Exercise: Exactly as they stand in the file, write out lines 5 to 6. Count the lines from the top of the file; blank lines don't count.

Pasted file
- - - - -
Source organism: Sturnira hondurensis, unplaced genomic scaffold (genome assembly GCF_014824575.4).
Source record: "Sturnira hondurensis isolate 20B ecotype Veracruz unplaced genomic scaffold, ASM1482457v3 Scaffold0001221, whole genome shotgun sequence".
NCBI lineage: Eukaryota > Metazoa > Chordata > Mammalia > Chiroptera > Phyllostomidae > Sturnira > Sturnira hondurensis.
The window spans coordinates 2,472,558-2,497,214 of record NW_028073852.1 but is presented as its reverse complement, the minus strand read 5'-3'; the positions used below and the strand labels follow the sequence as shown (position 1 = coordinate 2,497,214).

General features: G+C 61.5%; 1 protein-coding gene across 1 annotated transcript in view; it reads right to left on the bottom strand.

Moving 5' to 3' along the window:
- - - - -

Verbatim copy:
General features: G+C 61.5%; 1 protein-coding gene across 1 annotated transcript in view; it reads right to left on the bottom strand.

Moving 5' to 3' along the window: